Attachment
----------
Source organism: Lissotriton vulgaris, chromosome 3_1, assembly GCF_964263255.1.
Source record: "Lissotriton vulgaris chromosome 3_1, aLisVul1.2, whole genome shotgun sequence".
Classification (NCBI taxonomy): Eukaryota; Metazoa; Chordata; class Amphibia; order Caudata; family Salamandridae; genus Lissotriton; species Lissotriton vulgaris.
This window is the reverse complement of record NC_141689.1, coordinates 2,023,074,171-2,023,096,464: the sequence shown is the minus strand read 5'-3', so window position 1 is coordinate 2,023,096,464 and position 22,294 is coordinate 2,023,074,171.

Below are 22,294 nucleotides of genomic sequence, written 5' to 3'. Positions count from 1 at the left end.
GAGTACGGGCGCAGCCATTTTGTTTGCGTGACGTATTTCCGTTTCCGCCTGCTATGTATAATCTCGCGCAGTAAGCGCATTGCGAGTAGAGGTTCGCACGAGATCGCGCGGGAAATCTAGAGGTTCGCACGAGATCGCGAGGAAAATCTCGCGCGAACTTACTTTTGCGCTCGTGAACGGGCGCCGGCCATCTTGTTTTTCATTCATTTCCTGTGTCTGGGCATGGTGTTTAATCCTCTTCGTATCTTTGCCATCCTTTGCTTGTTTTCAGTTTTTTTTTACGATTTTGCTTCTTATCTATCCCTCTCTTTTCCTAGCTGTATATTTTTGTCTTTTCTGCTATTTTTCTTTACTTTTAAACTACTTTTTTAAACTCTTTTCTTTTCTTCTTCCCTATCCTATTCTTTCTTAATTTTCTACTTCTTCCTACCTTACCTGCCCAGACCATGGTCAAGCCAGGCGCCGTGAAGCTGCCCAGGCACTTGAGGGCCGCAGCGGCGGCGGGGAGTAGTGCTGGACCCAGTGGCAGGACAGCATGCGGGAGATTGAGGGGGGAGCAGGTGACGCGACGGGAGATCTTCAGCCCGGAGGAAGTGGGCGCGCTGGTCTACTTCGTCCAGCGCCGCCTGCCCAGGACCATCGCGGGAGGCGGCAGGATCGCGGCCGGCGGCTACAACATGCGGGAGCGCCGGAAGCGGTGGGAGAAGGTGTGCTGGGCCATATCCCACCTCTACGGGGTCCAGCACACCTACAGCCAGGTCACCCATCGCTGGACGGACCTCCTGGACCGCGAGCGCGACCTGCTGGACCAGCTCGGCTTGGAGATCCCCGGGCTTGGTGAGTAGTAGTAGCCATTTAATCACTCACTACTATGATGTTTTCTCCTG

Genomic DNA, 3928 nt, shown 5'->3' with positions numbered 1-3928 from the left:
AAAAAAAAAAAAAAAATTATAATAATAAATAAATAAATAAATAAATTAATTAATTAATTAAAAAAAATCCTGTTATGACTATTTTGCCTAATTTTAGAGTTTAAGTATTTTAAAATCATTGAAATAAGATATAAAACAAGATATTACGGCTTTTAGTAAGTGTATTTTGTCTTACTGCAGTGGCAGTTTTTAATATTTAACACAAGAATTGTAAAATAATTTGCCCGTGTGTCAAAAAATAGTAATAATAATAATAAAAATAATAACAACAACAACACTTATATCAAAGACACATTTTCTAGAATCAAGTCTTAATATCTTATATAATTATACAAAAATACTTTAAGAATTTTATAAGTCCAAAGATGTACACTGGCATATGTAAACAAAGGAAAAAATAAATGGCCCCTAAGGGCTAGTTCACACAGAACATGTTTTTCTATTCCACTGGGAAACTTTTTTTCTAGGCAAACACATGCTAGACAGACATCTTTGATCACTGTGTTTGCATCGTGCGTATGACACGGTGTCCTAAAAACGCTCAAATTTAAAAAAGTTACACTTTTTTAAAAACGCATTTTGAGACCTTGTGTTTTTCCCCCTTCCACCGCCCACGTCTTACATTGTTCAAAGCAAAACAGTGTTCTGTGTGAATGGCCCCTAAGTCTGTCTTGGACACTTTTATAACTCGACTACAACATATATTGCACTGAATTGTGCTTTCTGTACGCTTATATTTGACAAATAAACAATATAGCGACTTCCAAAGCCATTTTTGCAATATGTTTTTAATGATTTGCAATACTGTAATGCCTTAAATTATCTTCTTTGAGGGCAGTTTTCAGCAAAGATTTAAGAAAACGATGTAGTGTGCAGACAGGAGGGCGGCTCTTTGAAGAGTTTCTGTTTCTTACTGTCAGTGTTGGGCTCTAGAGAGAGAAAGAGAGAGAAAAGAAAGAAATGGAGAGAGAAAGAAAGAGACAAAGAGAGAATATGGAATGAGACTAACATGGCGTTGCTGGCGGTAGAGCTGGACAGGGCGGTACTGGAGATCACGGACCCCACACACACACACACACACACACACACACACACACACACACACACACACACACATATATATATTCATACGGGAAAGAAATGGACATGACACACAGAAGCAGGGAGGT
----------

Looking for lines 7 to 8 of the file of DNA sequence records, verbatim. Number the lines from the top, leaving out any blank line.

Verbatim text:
Genomic DNA, 3928 nt, shown 5'->3' with positions numbered 1-3928 from the left:
AAAAAAAAAAAAAAAATTATAATAATAAATAAATAAATAAATAAATTAATTAATTAATTAAAAAAAATCCTGTTATGACTATTTTGCCTAATTTTAGAGTTTAAGTATTTTAAAATCATTGAAATAAGATATAAAACAAGATATTACGGCTTTTAGTAAGTGTATTTTGTCTTACTGCAGTGGCAGTTTTTAATATTTAACACAAGAATTGTAAAATAATTTGCCCGTGTGTCAAAAAATAGTAATAATAATAATAAAAATAATAACAACAACAACACTTATATCAAAGACACATTTTCTAGAATCAAGTCTTAATATCTTATATAATTATACAAAAATACTTTAAGAATTTTATAAGTCCAAAGATGTACACTGGCATATGTAAACAAAGGAAAAAATAAATGGCCCCTAAGGGCTAGTTCACACAGAACATGTTTTTCTATTCCACTGGGAAACTTTTTTTCTAGGCAAACACATGCTAGACAGACATCTTTGATCACTGTGTTTGCATCGTGCGTATGACACGGTGTCCTAAAAACGCTCAAATTTAAAAAAGTTACACTTTTTTAAAAACGCATTTTGAGACCTTGTGTTTTTCCCCCTTCCACCGCCCACGTCTTACATTGTTCAAAGCAAAACAGTGTTCTGTGTGAATGGCCCCTAAGTCTGTCTTGGACACTTTTATAACTCGACTACAACATATATTGCACTGAATTGTGCTTTCTGTACGCTTATATTTGACAAATAAACAATATAGCGACTTCCAAAGCCATTTTTGCAATATGTTTTTAATGATTTGCAATACTGTAATGCCTTAAATTATCTTCTTTGAGGGCAGTTTTCAGCAAAGATTTAAGAAAACGATGTAGTGTGCAGACAGGAGGGCGGCTCTTTGAAGAGTTTCTGTTTCTTACTGTCAGTGTTGGGCTCTAGAGAGAGAAAGAGAGAGAAAAGAAAGAAATGGAGAGAGAAAGAAAGAGACAAAGAGAGAATATGGAATGAGACTAACATGGCGTTGCTGGCGGTAGAGCTGGACAGGGCGGTACTGGAGATCACGGACCCCACACACACACACACACACACACACACACACACACACACACACACACACACACATATATATATTCATACGGGAAAGAAATGGACATGACACACAGAAGCAGGGAGGT